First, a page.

Lake Norconian Club Foundation v. Department of Corrections & Rehabilitation, 39 Cal. App. 5th 1044
The California Department of Corrections (Department) operates a prison next to the historic Lake Norconian Club, a former resort and hotel constructed in the 1920’s. The Department used the building as a drug rehabilitation facility, and later, as prison administrative offices. In 2012, the legislature decided to close the prison, and the Department prepared an EIR for the planned closure. The EIR stated that the Department could not allocate necessary funds to maintain the building due to the Department’s other maintenance priorities. The legislature later changed its mind, allowing the Department to continue operating the prison, however, the Department decided that it would not maintain the former hotel.
Beginning in 2006, Lake Norconian Club Foundation (Petitioners) repeatedly advocated for the Department to maintain the hotel. Petitioners sued in 2014, alleging that the Department’s willful and ongoing failure to maintain the hotel was a continuous discretionary action with significant environmental impacts, and therefore, was a project under CEQA for which no environmental review was conducted. The trial court agreed with Petitioners and found the Department’s actions and omissions constituted a project under CEQA, but nevertheless entered judgment in favor of the Department. The trial court concluded that the statute of limitation began to run when the 2013 EIR was certified, rendering the 2014 petition untimely.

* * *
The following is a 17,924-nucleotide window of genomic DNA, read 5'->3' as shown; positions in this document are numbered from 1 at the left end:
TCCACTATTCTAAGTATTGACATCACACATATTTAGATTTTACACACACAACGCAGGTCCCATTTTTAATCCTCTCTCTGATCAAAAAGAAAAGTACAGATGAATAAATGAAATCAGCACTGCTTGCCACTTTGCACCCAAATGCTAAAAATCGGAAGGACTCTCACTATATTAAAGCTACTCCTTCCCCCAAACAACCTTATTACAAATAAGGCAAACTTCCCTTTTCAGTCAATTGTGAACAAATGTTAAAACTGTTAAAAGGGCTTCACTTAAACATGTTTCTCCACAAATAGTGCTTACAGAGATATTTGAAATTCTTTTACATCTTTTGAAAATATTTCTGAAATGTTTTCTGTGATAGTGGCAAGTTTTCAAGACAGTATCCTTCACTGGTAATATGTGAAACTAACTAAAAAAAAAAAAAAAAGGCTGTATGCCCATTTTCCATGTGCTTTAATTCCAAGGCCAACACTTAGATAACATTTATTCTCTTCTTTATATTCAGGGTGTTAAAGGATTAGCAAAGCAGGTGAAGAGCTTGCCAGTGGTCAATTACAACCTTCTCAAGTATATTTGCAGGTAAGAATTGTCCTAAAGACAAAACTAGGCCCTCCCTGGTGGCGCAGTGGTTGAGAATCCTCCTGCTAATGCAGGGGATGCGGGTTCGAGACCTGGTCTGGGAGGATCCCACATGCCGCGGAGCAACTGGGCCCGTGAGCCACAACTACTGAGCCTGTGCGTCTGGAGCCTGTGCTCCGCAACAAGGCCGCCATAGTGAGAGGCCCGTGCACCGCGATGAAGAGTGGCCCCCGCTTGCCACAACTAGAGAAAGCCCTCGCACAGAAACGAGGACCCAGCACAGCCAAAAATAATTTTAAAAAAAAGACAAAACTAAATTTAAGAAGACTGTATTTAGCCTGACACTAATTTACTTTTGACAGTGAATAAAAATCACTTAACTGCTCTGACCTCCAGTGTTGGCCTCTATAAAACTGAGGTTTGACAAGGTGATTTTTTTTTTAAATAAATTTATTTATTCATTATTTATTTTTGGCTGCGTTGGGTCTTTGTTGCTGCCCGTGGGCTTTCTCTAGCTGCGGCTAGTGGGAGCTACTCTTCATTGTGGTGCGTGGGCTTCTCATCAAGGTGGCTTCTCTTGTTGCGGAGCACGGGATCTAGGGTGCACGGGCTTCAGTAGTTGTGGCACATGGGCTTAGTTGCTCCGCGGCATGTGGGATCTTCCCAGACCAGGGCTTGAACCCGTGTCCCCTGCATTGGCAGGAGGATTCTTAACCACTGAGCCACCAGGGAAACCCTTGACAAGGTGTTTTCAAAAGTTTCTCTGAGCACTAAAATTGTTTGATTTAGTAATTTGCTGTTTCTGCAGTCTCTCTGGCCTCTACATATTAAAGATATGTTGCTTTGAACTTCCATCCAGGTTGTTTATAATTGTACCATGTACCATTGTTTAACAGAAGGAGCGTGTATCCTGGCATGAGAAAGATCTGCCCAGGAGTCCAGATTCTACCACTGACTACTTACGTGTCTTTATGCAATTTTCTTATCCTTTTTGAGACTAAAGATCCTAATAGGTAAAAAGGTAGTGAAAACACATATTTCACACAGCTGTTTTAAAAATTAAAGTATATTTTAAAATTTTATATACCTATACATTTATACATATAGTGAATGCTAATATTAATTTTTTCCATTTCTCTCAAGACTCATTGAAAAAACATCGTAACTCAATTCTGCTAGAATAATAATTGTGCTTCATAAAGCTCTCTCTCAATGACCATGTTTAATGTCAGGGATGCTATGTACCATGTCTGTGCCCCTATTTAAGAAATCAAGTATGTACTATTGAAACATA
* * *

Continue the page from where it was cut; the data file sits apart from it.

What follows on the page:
Petitioners appealed the judgment, and the Department cross-appealed, arguing that its inaction was not a project under CEQA.
No prior California case has addressed whether an agency’s failure to act could be considered a project. In federal NEPA cases, courts have often held that inaction does not constitute ‘action’ (the NEPA term analogous to a ‘project’ under CEQA). NEPA guidelines state that inaction may constitute action where the omission would be judicially reviewable under the APA, and case law has held that inaction in the face of a mandatory duty to act creates an omission.
The Court noted that CEQA contains no such guideline and Petitioners failed to identify a statute which created a duty for the Department to maintain the hotel. The Court stated that CEQA defines “project” by describing activities which constitute projects—failure to act is not a project, even if the inactivity would lead to environmental consequences. The Court noted the practical unworkability of deeming inactivity a project, particularly when attempting to determine when the ‘inactivity project’ commences or receives approval for purposes of CEQA’s statute of limitations.
Absent any statutory duty, the Court held that the Department’s failure to act could not be deemed a project, nor challenged for noncompliance with CEQA; and that inaction is not a project under CEQA, at least where there is no affirmative duty to act.